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Four men accused of killing Sikh activist appear in British Columbia court

Judge imposes a no-contact order on the accused, three of whom were there in person and one via video from an Ontario jail.

Written by  Annesha Barua -- May 22nd 2024 09:06 AM -- Updated: May 22nd 2024 09:17 AM
Four men accused of killing Sikh activist appear in British Columbia court

Four men accused of killing Sikh activist appear in British Columbia court

PTC News Desk: In their first combined court appearance on Tuesday morning, a judge in British Columbia ordered four Indian nationals who are charged with killing Sikh leader Hardeep Singh Nijjar to have no contact with several members of the community.

In Surrey, British Columbia, provincial court saw the first in-person appearances of three of the four suspects: Karan Brar, Kamalpreet Singh, and Karanpreet Singh. The fourth suspect made his or her appearance by video link.

Amandeep Singh was arrested on May 10 for the assassination of Nijjar, but he is still being held in detention in Ontario, where he was charged with other firearms offenses.

The three in person appeared in the courtroom dressed in scarlet prison jumpsuits.

Judge Mark Jetté placed a no-contact order on three Indian nationals who were detained for the murder of a Sikh activist. The hearing was adjourned until the suspects' next appearance on June 25. Judge Jetté spoke with the guys through an interpreter.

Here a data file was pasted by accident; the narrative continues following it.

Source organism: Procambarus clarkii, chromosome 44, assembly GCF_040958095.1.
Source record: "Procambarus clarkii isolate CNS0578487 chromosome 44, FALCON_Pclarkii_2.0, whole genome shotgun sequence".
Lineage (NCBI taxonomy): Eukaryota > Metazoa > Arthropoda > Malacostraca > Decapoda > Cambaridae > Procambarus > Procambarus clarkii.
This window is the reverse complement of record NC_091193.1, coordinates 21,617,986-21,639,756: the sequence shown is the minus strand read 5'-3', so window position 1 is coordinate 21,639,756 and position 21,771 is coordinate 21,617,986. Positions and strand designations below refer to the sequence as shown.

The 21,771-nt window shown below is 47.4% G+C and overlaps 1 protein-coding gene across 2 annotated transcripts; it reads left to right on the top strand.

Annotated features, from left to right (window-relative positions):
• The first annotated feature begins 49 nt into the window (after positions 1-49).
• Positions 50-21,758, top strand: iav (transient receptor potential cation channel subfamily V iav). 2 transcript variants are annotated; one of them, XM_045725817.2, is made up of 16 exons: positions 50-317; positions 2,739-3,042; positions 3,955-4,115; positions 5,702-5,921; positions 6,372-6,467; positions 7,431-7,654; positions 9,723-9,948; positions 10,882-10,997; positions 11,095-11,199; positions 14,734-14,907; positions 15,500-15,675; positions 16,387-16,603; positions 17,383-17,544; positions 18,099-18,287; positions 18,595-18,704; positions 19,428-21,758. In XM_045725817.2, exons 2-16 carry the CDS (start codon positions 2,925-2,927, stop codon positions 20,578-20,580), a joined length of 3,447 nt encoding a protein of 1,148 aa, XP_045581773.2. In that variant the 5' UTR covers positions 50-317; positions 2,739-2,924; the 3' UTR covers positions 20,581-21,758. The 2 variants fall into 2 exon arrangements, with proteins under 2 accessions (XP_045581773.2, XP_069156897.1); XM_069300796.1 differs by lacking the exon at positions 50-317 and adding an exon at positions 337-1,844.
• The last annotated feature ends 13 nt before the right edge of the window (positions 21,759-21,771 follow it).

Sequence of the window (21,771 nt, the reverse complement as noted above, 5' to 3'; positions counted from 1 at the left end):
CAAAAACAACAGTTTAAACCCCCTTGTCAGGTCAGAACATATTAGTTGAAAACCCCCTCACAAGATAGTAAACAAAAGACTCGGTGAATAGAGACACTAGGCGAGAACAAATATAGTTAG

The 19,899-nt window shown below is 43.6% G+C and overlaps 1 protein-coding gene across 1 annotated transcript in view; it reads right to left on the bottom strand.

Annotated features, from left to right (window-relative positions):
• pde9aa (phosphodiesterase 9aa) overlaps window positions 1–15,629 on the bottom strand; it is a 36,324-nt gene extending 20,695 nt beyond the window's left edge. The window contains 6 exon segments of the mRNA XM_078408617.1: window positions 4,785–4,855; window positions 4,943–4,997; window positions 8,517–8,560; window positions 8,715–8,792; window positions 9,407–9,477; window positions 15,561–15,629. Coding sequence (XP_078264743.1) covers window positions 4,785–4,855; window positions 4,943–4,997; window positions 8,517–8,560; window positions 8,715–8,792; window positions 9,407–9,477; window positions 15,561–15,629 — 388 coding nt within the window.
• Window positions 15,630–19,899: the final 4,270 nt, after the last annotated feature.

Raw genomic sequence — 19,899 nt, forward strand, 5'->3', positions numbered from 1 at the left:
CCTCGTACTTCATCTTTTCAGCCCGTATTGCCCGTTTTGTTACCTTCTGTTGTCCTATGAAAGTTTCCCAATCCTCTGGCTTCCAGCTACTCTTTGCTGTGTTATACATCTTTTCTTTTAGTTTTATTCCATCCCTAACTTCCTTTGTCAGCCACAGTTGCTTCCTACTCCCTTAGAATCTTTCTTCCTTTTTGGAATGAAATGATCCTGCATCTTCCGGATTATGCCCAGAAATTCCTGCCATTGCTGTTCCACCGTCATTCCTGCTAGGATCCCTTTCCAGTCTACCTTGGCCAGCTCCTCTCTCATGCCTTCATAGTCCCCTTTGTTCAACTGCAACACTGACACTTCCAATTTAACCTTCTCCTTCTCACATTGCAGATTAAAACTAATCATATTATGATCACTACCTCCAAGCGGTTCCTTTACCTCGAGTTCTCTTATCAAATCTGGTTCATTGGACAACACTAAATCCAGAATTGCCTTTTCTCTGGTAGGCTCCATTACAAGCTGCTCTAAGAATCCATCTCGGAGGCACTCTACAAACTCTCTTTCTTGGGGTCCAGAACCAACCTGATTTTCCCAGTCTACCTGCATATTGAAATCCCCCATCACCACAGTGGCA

Regarding the homicide that rocked Canada's relations with India last year, the four Indian nationals are each charged with murder and conspiracy.

Although India has denied any participation in the case, Prime Minister Justin Trudeau has stated that reliable intelligence connected Nijjar's killing to Indian government involvement.

Fourth man detained, accused of killing a Sikh leader in British Columbia

A man charged with killing a Sikh activist showed up in court just two days before to the murder.

In June 2023, Nijjar, the president of the Guru Nanak Sikh Gurdwara in Surrey and a major coordinator of the international voting process for an independent Sikh state in India, was shot and killed in the gurdwara's parking lot.

Sheriffs searched attendees at the most recent accused hearing before allowing them to enter the courtroom. They then placed attendees' phones in plastic zipper bags and stored them outside the courtroom in plastic bins. 

The judge informed the audience that it was forbidden to record audio or take pictures.

Meanwhile, there was a demonstration outside by those who supported Nijjar and the Sikh separatist cause.

Protesters called the four accused "foot soldiers" and demanded charges against Indian Prime Minister Narendra Modi as well as Indian intelligence and diplomatic authorities they claimed ordered the massacre. They read a statement on behalf of the pro-independence group Sikhs for Justice (SFJ).

"The assassination of a Canadian citizen on Canadian soil carried out at the behest of consular officials is a challenge to Canadian sovereignty," the statement read.

On June 18, SFJ said it will stage a fake trial of Modi in front of the Indian consulate in Vancouver to commemorate the one-year anniversary of Nijjar's death.

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- With inputs from agencies

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